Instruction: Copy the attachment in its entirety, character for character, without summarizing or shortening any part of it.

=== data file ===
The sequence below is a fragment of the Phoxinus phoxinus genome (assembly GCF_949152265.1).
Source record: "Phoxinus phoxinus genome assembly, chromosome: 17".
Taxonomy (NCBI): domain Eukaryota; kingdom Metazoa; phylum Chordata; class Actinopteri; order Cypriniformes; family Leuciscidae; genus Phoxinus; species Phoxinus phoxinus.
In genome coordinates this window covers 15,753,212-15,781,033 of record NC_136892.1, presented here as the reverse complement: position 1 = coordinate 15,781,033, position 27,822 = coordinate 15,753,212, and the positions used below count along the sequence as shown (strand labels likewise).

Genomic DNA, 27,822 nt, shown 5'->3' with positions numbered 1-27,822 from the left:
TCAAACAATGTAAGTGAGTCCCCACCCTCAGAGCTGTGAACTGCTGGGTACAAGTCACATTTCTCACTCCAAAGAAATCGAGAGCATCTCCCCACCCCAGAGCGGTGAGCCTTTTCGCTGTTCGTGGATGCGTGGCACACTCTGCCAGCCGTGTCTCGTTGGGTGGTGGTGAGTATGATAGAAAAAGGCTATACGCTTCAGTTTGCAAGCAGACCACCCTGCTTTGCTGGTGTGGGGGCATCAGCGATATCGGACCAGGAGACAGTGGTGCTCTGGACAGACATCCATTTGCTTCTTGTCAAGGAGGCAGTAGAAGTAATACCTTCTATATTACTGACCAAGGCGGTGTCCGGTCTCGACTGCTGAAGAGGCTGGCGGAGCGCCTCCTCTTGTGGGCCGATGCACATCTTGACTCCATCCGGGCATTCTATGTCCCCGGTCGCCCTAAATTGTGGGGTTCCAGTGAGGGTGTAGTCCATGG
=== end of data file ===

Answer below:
The sequence below is a fragment of the Phoxinus phoxinus genome (assembly GCF_949152265.1).
Source record: "Phoxinus phoxinus genome assembly, chromosome: 17".
Taxonomy (NCBI): domain Eukaryota; kingdom Metazoa; phylum Chordata; class Actinopteri; order Cypriniformes; family Leuciscidae; genus Phoxinus; species Phoxinus phoxinus.
In genome coordinates this window covers 15,753,212-15,781,033 of record NC_136892.1, presented here as the reverse complement: position 1 = coordinate 15,781,033, position 27,822 = coordinate 15,753,212, and the positions used below count along the sequence as shown (strand labels likewise).

Genomic DNA, 27,822 nt, shown 5'->3' with positions numbered 1-27,822 from the left:
TCAAACAATGTAAGTGAGTCCCCACCCTCAGAGCTGTGAACTGCTGGGTACAAGTCACATTTCTCACTCCAAAGAAATCGAGAGCATCTCCCCACCCCAGAGCGGTGAGCCTTTTCGCTGTTCGTGGATGCGTGGCACACTCTGCCAGCCGTGTCTCGTTGGGTGGTGGTGAGTATGATAGAAAAAGGCTATACGCTTCAGTTTGCAAGCAGACCACCCTGCTTTGCTGGTGTGGGGGCATCAGCGATATCGGACCAGGAGACAGTGGTGCTCTGGACAGACATCCATTTGCTTCTTGTCAAGGAGGCAGTAGAAGTAATACCTTCTATATTACTGACCAAGGCGGTGTCCGGTCTCGACTGCTGAAGAGGCTGGCGGAGCGCCTCCTCTTGTGGGCCGATGCACATCTTGACTCCATCCGGGCATTCTATGTCCCCGGTCGCCCTAAATTGTGGGGTTCCAGTGAGGGTGTAGTCCATGG